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"Shock, Fear, Anger and so many other negative emotions that I can’t remember them all, bombarded my senses as I drove closer and closer to what started out as a black rising cloud in the distance but slowly and inexorably became a burning inferno right in the middle of my family’s house of 26 years.

I can’t tell you what the Red Cross workers said to us that day. It’s mostly a blur. We lost our dog and a parakeet, but our family members were all elsewhere when the fire burned. I do remember a policeman asking me why I was upset and yelling. I remember telling him to turn around and look at the house and to figure it out for himself. Not my finest hour, to be sure.

Insurance. Yes, the house was insured. Turns out that it was a very good policy, but we needed a law degree and a thesaurus to interpret most of it. We also had secondary renters’ insurance because we are a multigenerational family; the type that used to be the norm in the 1950s and 60s. But I digress.

Our family went to a hotel that evening, arranged by the Red Cross and paid for eventually by our contracted insurance companies. I highlight “contracted” because as we knew before and were made painfully aware by this entire horrible experience, “If it isn’t in writing, it’s fiction”.

Finding myself with a whole bunch of time on my hands, I started asking myself (and others), “What do you do after experiencing a house fire?” DuckDuckGo was my friend. The internet was full of articles about that very topic (who knew?), most of which ended up trying to sell us a good or service.

One term that kept on getting mentioned was, Public Adjuster. I, and it turns out about 99% of people I have subsequently spoken with, had no earthly idea what that meant. After investigating, I discovered that a Public Adjuster is someone in the Private Sector (no mixed signals there) with knowledge of both building construction/reconstruction and the inner workings of the insurance industry. By happenstance of fate, I lacked skills in both.

Miller Public Adjusters in Appleton was at the top of the list when searching Public Adjusting companies in Wisconsin and the only firm to answer their phone. God smiled on us that day. Within a few days of the fire, we met with representatives of Miller PA in our hotel room. There we fatefully met Sam Ifft, the Operations Manager for Miller PA. Sam patiently explained not only what he did, but how he would do it and answered all of our questions. Did I mention that he had to deal with a 92-year-old unhappy
homeowner that just got uprooted and still hadn’t fully processed what was happening to his lifestyle? Sam and David Miller (owner) took the reins and guided us through the multiple step process of starting and managing a large insurance claim.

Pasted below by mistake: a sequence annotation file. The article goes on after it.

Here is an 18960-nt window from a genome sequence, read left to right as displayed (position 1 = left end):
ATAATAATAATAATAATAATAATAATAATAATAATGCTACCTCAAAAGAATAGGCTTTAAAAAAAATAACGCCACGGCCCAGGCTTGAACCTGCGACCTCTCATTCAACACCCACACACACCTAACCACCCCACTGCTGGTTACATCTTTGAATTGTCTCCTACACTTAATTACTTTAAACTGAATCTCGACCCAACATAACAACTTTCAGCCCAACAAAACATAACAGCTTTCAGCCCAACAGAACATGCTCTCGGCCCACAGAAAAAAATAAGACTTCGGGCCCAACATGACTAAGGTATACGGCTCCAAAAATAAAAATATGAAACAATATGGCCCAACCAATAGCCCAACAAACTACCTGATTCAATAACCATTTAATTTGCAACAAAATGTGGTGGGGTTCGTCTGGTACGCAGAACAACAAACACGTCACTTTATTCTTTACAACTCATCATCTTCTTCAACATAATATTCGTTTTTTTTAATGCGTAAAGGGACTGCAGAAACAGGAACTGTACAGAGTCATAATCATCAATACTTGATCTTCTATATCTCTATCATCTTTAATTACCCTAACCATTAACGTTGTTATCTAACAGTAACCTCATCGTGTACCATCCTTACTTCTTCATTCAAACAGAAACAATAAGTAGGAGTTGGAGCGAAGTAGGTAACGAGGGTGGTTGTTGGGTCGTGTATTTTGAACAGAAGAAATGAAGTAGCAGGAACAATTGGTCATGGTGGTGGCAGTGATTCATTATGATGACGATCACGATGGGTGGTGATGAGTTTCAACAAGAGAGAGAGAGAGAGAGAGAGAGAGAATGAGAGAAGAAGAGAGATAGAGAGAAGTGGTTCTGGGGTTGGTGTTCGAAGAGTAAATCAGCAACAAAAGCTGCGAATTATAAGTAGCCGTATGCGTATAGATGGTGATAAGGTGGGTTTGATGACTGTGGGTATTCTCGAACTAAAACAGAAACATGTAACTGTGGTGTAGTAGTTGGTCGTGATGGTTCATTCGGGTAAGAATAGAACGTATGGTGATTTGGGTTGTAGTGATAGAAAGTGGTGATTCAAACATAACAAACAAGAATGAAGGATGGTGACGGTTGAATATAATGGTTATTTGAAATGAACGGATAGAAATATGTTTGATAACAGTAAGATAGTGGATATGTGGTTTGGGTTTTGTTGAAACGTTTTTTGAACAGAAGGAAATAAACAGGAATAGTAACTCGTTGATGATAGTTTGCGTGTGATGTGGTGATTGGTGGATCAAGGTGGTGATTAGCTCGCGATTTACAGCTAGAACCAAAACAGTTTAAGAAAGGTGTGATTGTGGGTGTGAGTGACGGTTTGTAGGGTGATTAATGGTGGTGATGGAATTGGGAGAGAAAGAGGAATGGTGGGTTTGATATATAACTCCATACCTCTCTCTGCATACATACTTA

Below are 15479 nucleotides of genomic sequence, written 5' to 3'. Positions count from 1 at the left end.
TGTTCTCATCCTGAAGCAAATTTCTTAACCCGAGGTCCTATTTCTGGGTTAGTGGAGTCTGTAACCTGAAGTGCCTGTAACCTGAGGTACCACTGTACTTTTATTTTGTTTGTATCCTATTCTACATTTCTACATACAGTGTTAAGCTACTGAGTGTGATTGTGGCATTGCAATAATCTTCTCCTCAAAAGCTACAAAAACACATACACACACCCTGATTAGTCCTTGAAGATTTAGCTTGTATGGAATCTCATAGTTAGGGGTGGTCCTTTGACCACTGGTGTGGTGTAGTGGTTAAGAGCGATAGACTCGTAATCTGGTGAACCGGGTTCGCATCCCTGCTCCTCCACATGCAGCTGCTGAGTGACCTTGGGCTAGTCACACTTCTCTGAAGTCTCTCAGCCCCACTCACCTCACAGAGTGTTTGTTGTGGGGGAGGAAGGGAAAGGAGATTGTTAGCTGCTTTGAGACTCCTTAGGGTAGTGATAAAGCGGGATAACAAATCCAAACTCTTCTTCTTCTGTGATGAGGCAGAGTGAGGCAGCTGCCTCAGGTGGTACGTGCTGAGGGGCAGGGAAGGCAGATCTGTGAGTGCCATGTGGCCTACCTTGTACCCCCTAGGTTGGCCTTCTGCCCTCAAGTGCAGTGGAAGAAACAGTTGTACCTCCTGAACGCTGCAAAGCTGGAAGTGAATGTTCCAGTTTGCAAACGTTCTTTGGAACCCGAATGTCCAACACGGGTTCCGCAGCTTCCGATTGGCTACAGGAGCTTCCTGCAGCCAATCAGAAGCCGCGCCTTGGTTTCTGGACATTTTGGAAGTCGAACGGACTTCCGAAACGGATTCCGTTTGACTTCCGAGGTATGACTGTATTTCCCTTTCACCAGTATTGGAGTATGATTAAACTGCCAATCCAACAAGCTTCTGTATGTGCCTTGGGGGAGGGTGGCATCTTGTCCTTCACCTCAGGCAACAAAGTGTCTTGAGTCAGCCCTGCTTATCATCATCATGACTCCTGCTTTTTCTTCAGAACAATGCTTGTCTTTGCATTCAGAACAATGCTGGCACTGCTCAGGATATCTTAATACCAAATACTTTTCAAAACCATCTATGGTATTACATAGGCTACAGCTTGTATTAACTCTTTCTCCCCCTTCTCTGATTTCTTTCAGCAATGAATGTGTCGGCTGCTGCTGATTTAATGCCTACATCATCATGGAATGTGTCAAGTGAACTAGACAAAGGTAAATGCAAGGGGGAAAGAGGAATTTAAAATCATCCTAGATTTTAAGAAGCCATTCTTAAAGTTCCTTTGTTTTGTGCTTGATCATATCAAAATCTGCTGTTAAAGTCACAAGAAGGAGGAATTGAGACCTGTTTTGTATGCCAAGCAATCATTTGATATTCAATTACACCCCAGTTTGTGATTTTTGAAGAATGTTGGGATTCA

Immediately, Miller PA arranged for a crew to preserve the presumed fire origin site for all parties concerned. After gaining permissions from those parties, Miller PA initiated their contents process to sift through the remaining rubble to photograph, catalog and dispose of anything and everything left in the house. From this (in our case, nine days and multiple large trash containers) ordeal they constructed a tangible, irrefutable, detailed spreadsheet record of all of our lost belongings. This part was HUGE when
dealing with the insurance companies about personal property coverage.

Miller PA then used an amazing technology to map the inside of the house for measurements, along with carefully noting the quality and quantity of materials and equipment left in the house. Another HUGE advantage later when dealing with the main insurance company about replacement value of the appliances and house structure itself.

To make the rest of this saga simple and easier to follow, a pattern emerged:

Us: What now?
Sam: Here’s the next step. I will get in touch with the insurance companies and copy you in my emails.
Insurance Companies: No
Sam: Wrong answer and here’s why you’re going to do the right thing.
Insurance Companies: Stamp feet and pout
Sam: (follows up consistently) And…?
Insurance Companies: “FINE! Here’s the payment!”
Rinse. Repeat.

If someone hadn’t already given the title of Miracle Worker to Helen K. I would gladly pin it on Sam. His unflappability in the face of multiple “adversaries” was a true blessing and a wonder to behold. As Billy Madison famously said, “Boy am I glad I called THAT guy!”

Even with a major snowstorm the day after the fire and a pandemic that delayed the Cause and Origin investigation for four months, Sam and David stayed in close contact with us, called us back quickly when we asked questions and generally acted as personal counselors. I am 100% convinced that without Miller Public Adjusters we would have been totally ripped off by the insurance companies, be renters or
homeless today and perhaps I would be laying in a corner of a padded room in a fetal position. No, I’m NOT kidding!

Final results: Brand new, custom home (shout out to Portside Builders) that is a direct result of the insurance claim being fully paid, as per the contract provisions (overt and covert).

If you’ve read this far, Good On You!

Two items that I now cover with practically anyone that dares to have a conversation with me that lasts over three minutes:

  1. Check your insurance policy part D to make sure there’s enough coverage to keep you in temporary housing for at LEAST a year following a disaster like a fire. Our need was 18 months.
  2. Tell your family and friends that Public Adjusters exist. You never know who or when they might be needed. I pray you never have the need.

If you are reading this because you think you might need help, call Miller Public Adjusters today. You won’t be sorry."


-Kurt W.

Home Owners

Client Story - Kurt W - Infographic

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